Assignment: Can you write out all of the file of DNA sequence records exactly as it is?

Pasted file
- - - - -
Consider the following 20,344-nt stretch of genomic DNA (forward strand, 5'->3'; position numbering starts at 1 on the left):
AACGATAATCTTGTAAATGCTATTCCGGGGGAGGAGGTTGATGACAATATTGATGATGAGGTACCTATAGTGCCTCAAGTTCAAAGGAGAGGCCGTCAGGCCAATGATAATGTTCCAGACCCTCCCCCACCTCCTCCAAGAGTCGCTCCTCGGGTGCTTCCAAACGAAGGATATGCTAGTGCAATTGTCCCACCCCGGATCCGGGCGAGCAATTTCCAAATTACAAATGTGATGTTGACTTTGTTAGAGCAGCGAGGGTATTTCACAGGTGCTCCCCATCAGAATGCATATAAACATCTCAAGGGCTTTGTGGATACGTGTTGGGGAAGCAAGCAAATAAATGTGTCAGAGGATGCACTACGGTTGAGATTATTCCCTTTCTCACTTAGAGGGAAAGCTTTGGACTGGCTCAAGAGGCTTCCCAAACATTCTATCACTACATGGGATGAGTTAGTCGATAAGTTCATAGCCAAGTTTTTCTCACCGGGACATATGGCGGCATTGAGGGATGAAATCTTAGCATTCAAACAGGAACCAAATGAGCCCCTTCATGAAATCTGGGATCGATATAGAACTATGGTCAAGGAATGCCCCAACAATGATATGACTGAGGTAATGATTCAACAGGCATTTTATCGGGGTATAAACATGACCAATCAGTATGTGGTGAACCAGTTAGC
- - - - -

Consider the following 20,344-nt stretch of genomic DNA (forward strand, 5'->3'; position numbering starts at 1 on the left):
AACGATAATCTTGTAAATGCTATTCCGGGGGAGGAGGTTGATGACAATATTGATGATGAGGTACCTATAGTGCCTCAAGTTCAAAGGAGAGGCCGTCAGGCCAATGATAATGTTCCAGACCCTCCCCCACCTCCTCCAAGAGTCGCTCCTCGGGTGCTTCCAAACGAAGGATATGCTAGTGCAATTGTCCCACCCCGGATCCGGGCGAGCAATTTCCAAATTACAAATGTGATGTTGACTTTGTTAGAGCAGCGAGGGTATTTCACAGGTGCTCCCCATCAGAATGCATATAAACATCTCAAGGGCTTTGTGGATACGTGTTGGGGAAGCAAGCAAATAAATGTGTCAGAGGATGCACTACGGTTGAGATTATTCCCTTTCTCACTTAGAGGGAAAGCTTTGGACTGGCTCAAGAGGCTTCCCAAACATTCTATCACTACATGGGATGAGTTAGTCGATAAGTTCATAGCCAAGTTTTTCTCACCGGGACATATGGCGGCATTGAGGGATGAAATCTTAGCATTCAAACAGGAACCAAATGAGCCCCTTCATGAAATCTGGGATCGATATAGAACTATGGTCAAGGAATGCCCCAACAATGATATGACTGAGGTAATGATTCAACAGGCATTTTATCGGGGTATAAACATGACCAATCAGTATGTGGTGAACCAGTTAGC